Former editor sues for libel over Manuel Delia allegation he took cash from Schembri-Hillman

Steve Mallia wrote a piece about his concern on the state of journalism: in the social media barrage that ensued, Manuel Delia suggested he benefited from underhand payments

Manuel Delia, seen here in a House committee hearing on Enemalta oil procurement, was a former aide to Austin Gatt before becoming a frontline activist with Occupy Justice
Manuel Delia, seen here in a House committee hearing on Enemalta oil procurement, was a former aide to Austin Gatt before becoming a frontline activist with Occupy Justice

The former editor of the Sunday Times will sue Occupy Justice activist Manuel Delia for libel, after the latter suggested whether he could have benefitted from illicit payments from either Keith Schembri or former Times director Adrian Hillman.

Steve Mallia was on the receiving end of social media abuse after penning an opinion last Sunday that took to task activists who were upending the notion of freedom of expression as a way of advancing allegations for partisan or political reasons.

Delia responded with a blog attacking Mallia for his editorship of the Sunday Times at the time when Allied Newspapers director Adrian Hillman had set up an offshore company to receive payments from other offshore companies owned by Keith Schembri, then as director of paper merchants Kasco and the supplier of newsprint to Allied.  

“Contrary to his malicious allegations, in my position as editor I never possessed any knowledge of the alleged actions attributed to the ex-managing director of Allied Newspapers… and particularly since I had absolutely no involvement in the commercial operations of the company, I was not in a position to know – let alone gain any financial benefit myself from them, which is perhaps the most repulsive fiction put forward by Manuel Delia.”

Mallia said Hillman “never, ever” dictated an editorial decision during his tenure. “I took those decisions and assume sole responsibility for them. Along with his other allegations, this is a grotesque invention by Manuel Delia that will not remain unchallenged.”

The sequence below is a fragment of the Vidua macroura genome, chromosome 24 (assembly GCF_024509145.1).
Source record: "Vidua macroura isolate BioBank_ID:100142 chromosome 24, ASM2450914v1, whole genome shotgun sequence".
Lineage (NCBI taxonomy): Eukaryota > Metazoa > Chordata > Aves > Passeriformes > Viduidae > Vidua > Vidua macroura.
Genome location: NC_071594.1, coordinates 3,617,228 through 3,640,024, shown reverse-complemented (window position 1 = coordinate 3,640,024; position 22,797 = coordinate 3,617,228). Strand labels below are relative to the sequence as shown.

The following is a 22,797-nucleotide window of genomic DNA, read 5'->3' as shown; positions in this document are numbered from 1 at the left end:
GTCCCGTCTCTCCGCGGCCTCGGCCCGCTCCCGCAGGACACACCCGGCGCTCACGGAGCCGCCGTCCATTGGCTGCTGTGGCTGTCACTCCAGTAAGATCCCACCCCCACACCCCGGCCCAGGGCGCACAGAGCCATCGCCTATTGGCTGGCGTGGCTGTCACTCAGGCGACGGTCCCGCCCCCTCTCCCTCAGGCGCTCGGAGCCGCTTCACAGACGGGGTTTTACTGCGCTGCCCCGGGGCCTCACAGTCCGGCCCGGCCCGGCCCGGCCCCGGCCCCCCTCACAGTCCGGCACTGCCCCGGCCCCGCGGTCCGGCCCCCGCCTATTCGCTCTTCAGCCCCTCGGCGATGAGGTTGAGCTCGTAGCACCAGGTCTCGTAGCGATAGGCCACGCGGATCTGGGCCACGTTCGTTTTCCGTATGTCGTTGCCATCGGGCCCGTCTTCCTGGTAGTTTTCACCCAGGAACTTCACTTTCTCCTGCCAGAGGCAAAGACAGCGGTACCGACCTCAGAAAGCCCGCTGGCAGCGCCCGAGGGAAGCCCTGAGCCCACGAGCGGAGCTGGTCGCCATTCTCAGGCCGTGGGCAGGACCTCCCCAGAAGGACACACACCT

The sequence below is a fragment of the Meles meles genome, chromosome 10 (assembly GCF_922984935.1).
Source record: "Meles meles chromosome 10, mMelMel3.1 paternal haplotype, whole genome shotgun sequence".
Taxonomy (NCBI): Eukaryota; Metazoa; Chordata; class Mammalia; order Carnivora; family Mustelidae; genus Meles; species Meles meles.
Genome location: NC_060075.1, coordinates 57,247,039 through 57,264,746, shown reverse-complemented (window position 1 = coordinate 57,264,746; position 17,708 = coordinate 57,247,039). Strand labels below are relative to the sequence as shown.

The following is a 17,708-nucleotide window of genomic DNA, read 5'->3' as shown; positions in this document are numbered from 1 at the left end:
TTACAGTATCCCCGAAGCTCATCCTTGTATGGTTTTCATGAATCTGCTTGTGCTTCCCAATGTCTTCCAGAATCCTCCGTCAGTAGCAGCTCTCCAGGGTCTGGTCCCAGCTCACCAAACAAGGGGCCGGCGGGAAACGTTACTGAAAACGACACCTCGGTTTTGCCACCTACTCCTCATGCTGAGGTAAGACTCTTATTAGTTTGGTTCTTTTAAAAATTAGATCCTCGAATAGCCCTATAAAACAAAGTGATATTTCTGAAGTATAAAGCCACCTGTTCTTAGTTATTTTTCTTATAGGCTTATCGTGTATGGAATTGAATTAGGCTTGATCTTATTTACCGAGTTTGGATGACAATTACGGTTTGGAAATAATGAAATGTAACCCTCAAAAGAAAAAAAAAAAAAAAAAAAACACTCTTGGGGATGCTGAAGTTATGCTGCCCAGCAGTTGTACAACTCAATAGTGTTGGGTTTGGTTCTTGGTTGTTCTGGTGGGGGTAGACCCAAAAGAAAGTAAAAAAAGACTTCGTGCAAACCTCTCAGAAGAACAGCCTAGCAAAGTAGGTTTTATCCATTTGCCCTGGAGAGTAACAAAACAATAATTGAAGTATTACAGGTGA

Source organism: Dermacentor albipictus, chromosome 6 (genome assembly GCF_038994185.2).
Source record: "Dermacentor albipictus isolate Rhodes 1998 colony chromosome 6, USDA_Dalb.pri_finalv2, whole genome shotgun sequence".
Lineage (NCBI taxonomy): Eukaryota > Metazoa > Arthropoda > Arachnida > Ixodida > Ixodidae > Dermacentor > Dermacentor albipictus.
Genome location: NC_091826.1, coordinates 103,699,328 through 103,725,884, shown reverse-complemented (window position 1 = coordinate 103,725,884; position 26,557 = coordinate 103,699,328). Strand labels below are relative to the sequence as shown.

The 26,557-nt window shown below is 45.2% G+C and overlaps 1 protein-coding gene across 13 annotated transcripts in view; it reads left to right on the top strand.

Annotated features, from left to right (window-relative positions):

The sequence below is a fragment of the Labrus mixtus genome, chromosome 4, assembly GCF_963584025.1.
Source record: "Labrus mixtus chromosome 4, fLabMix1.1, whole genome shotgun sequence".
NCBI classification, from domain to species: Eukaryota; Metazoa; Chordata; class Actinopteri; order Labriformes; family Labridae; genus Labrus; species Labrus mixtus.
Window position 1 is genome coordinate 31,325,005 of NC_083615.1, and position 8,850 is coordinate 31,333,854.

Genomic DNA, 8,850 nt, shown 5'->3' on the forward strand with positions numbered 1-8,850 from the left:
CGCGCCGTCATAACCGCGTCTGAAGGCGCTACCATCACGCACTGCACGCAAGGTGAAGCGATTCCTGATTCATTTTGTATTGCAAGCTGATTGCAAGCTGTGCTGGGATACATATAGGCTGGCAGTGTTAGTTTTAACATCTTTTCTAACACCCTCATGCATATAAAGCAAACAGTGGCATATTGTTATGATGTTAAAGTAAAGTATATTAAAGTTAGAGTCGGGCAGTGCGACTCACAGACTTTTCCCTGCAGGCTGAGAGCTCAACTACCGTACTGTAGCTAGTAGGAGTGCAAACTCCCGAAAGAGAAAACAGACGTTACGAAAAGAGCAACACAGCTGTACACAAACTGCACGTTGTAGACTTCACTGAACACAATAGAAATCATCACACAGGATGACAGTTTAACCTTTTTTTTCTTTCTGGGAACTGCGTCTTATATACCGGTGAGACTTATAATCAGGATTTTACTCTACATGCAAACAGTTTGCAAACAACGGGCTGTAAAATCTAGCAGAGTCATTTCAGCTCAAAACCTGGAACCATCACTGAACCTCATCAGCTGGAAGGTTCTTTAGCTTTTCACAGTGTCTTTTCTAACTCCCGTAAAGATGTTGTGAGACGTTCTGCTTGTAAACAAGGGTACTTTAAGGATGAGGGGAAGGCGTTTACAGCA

Mallia posted a brief reply on his Facebook wall after Delia’s blog, saying his unsubstantiated allegations were lies and that journalists and bloggers were responsible for the content they publish.

“During the course of the week, which allowed for a period of reflection, he did not retract a word, let alone apologise. On the contrary, he – and other uninformed commenters – increased the dose.

“Neither he, nor anyone else for that matter, has the right to unjustly tarnish another’s reputation and I will leave no stone unturned to safeguard mine. Nor will I cower to bullying tactics aimed at discouraging me from expressing an opinion.”

Mallia, a veteran journalist, wrote in the Sunday Times on 21 October of his concern at the direction a certain type of journalism had taken in Malta particularly by people who have been in the political field – a reference to Manuel Delia, a former aide to Nationalist minister Austin Gatt who has now thrust himself at the forefront of the activists’ group keeping the legacy of assassinated journalist Daphne Caruana Galizia alive.

“One of the main points I wished to convey is that certain standards are non-negotiable: opinion should never be passed off as fact and freedom of expression is not an absolute right – it comes with responsibilities. ‘No one,’ I wrote, should ever be free to fabricate or distort facts,” Mallia said.

“Whatever the merits of my arguments – and people have always been welcome to oppose them – what I put forward was my point of view.

“It is deeply saddening and profoundly ironic that barely 24 hours after this piece appeared, I was subjected to the most hideous character assassination by Manuel Delia – who made a series of totally unfounded allegations in my regard in a blog post, shared on social media, titled ‘Journalism most foul, he said’.”

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